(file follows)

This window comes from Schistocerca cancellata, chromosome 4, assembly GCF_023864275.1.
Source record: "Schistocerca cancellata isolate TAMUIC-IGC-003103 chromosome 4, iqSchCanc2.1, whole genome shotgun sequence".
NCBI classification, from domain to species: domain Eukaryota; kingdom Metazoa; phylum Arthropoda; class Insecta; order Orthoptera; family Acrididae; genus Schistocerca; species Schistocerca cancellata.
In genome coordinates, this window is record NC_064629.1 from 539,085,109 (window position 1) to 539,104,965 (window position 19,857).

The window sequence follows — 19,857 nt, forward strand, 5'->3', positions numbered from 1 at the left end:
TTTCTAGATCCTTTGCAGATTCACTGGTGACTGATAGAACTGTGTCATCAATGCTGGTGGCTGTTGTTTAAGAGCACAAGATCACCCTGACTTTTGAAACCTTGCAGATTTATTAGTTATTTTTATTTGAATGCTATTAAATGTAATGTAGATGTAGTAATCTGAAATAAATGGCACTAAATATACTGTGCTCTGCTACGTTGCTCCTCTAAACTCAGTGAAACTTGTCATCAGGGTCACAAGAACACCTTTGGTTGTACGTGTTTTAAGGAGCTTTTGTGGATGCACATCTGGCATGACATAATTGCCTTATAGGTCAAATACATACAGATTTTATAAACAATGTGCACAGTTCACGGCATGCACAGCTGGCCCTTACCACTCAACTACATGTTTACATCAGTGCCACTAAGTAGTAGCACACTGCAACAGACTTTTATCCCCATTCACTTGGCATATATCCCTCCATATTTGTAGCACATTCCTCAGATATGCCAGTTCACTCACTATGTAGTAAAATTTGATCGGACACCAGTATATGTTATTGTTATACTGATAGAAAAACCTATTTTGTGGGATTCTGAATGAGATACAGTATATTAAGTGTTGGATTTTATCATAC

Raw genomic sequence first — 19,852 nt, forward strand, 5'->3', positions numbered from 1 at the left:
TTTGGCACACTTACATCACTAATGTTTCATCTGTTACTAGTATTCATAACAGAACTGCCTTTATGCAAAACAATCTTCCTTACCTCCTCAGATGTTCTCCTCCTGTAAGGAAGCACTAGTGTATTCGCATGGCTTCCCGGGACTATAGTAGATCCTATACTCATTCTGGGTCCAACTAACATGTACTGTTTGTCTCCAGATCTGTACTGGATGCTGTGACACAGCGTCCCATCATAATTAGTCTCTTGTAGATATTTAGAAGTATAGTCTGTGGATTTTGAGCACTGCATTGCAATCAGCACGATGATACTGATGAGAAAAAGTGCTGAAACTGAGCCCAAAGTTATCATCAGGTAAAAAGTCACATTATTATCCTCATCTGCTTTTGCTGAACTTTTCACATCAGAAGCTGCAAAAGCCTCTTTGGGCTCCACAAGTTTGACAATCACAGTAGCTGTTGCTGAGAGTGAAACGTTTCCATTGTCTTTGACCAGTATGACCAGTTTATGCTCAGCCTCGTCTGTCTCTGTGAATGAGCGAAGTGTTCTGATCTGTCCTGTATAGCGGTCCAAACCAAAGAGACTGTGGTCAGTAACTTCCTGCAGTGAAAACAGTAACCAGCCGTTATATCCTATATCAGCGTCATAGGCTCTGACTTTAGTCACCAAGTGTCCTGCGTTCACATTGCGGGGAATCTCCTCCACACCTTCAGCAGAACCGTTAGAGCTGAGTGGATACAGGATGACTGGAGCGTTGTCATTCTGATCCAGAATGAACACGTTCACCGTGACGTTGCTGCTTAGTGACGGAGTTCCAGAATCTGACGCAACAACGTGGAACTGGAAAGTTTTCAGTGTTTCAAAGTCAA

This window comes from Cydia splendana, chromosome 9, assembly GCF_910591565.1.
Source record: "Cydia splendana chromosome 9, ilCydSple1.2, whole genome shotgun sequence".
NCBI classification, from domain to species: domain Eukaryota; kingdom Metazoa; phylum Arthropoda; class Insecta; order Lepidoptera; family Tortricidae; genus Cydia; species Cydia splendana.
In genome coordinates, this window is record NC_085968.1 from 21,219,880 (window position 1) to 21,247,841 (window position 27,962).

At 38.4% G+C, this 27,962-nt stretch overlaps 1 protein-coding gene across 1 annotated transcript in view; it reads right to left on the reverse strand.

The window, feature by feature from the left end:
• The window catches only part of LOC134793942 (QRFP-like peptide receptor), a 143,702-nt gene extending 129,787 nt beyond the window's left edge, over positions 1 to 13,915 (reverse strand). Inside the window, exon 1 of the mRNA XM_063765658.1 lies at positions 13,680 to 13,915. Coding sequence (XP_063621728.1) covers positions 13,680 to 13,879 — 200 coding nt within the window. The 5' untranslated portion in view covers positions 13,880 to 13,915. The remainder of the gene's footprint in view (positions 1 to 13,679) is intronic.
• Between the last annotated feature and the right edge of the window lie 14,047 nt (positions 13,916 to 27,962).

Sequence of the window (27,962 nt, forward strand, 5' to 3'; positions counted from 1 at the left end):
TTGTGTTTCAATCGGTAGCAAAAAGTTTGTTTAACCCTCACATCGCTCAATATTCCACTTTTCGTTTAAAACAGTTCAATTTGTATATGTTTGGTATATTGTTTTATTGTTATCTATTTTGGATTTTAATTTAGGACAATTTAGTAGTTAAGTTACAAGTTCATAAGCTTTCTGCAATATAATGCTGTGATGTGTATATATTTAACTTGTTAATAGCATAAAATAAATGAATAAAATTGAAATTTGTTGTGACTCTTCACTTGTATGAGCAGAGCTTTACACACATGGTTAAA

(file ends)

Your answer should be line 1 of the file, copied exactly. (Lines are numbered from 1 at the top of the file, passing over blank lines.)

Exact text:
This window comes from Schistocerca cancellata, chromosome 4, assembly GCF_023864275.1.